Architects design buildings and other structures. In addition to considering the way these buildings and structures look, they also make sure they are functional, safe, economical and suit the needs of the people who use them.
There were approximately 113,700 architects employed in 2010, mostly in the architectural, engineering and related services industry. About a quarter were self employed. Most jobs were full-time positions, but if you're thinking 9 to 5, you're wrong. Many architects work over 50 hours a week and those hours include weekends and evenings. While they work in offices most of the time, they also have to visit construction sites to check up on the progress of the projects they have designed.
To become an architect
one must earn a professional degree in architecture after completing one of the following programs offered at many colleges and universities
- 5-year Bachelor of Architecture program intended for students entering programs from high school or with no previous architectural training
- 2-year Master of Architecture program for students with a pre-professional undergraduate degree in architecture or a related area
- 3 or 4-year Master of Architecture program offered to students with degrees in other disciplines
Generally, the professional degree in architecture must be from a school of architecture accredited by the National Architectural Accrediting Board (NAAB). A few states don't have this requirement.
Why Do You Need to Know About Educational Requirements?
In the United States those who want to provide architectural services must be licensed
. To become a licensed architect
one must earn a professional degree in architecture, complete a period of practical training or internship, and pass all divisions of the ARE (Architect Registration Examination). In most states, continuing education is required to maintain licensure. To find out what the requirements are in the state in which you want to work use the Licensed Occupations Tool
One needs certain qualities to succeed in this occupation. If you want to be an architect you should be creative and have good visualization skills. Not only do you need to be able to create designs for buildings and other structures, you need to be able to see, in your mind's eye, what they will look like once they are built. Since architects have to describe their ideas to other people including clients and colleagues, you must have strong communication skills. The ability to think critically will help you solve problems that inevitably arise during most projects.
A licensed architect, after gaining experience, may take on increasingly responsible duties and eventual managing entire projects. Architects may advance to supervisory or managerial positions in large firms. Some become partners in established firms while others set up their own practices.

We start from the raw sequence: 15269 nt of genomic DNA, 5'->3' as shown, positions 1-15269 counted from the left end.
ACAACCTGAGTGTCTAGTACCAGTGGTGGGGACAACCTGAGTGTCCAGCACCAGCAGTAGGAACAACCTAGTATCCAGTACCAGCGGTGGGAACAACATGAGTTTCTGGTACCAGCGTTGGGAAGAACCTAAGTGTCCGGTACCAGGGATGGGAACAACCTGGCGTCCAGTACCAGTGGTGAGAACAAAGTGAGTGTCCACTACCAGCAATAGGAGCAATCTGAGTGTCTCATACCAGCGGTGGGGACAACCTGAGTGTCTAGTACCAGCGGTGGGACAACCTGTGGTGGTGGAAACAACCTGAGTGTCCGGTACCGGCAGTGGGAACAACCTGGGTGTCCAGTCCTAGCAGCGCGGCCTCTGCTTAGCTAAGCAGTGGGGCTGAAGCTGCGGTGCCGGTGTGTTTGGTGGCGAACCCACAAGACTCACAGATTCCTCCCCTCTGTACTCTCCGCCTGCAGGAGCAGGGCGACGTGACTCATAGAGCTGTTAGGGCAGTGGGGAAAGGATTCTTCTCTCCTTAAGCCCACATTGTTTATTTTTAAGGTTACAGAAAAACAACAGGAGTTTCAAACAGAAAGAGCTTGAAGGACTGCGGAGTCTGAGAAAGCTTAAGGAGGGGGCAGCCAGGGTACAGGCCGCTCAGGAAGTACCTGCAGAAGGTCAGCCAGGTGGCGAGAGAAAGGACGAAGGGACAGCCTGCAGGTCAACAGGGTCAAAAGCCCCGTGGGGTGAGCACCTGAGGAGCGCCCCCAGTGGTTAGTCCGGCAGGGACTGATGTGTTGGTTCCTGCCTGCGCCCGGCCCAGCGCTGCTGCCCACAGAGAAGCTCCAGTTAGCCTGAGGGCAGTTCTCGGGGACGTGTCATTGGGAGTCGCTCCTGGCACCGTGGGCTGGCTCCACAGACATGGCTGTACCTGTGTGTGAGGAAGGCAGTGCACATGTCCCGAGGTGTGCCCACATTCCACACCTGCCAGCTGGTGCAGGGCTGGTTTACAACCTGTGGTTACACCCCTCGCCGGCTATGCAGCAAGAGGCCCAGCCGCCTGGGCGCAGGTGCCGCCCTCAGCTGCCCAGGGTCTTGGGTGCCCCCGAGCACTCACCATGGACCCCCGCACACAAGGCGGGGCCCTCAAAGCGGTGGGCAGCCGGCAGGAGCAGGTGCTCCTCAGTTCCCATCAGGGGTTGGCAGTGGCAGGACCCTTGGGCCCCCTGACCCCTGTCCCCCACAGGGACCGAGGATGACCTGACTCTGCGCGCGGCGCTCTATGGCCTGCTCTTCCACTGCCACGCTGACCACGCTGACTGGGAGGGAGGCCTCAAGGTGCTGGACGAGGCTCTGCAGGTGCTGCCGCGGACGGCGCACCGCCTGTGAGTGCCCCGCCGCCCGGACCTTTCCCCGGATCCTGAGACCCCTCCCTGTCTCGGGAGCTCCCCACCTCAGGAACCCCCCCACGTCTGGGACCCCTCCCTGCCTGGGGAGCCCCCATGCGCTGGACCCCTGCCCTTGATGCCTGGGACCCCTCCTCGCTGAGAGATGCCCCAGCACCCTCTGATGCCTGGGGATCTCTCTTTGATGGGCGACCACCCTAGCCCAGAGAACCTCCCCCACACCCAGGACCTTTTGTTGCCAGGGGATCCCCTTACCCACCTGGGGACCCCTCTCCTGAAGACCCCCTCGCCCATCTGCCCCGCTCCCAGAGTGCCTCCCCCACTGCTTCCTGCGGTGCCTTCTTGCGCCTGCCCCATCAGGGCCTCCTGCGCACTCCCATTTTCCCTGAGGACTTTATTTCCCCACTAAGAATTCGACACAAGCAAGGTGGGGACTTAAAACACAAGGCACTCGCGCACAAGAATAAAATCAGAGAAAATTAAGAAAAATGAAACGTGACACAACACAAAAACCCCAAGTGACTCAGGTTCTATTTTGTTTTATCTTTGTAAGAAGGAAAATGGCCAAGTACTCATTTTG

Why Do You Need to Know About Advancement?
Employment in this field is projected to grow faster than the average for all occupations through 2020. Prospective architects may face competition for positions at prestigious firms. To increase one's chances of getting an internship after graduation, it is important to get career-related experience in an architectural firm while still in school. Those who know CADD technology will also have an advantage.
Why Do You Need to Know About Job Outlook?
Architects earned median annual earnings
of $73,340 and median hourly wages of $35.26 in 2011. Recent graduates working on internships will earn much less. Those starting out in private practices will go through a period of time when they are operating at a loss.
Use the Salary Wizard at Salary.com to find out how much architects currently earn in your city.
A Day in an Architect's Life:
On a typical day an architect will:
- Discuss the objectives, requirements, and budget of a project
- Provide various predesign services which may include conducting feasibility and environmental impact studies, selecting a site, or specifying the requirements the design must meet
- Prepare drawings and present ideas for the client to review
- Develop final construction plans that show the building's appearance as well as details for its construction
- Follow building codes, zoning laws, fire regulations, and other ordinances
- Make necessary changes throughout the planning process
Sources: Bureau of Labor Statistics, US Department of Labor, Occupational Outlook Handbook, 2012-13 Edition, Architects, Except Landscape and Naval, on the Internet at http://www.bls.gov/oco/ocos038.htm (visited April 24, 2013).
Employment and Training Administration, U.S. Department of Labor, O*NET Online, Architects, Except Landscape and Naval, on the Internet at http://online.onetcenter.org/link/details/17-1011.00 (visited April 24, 2013).
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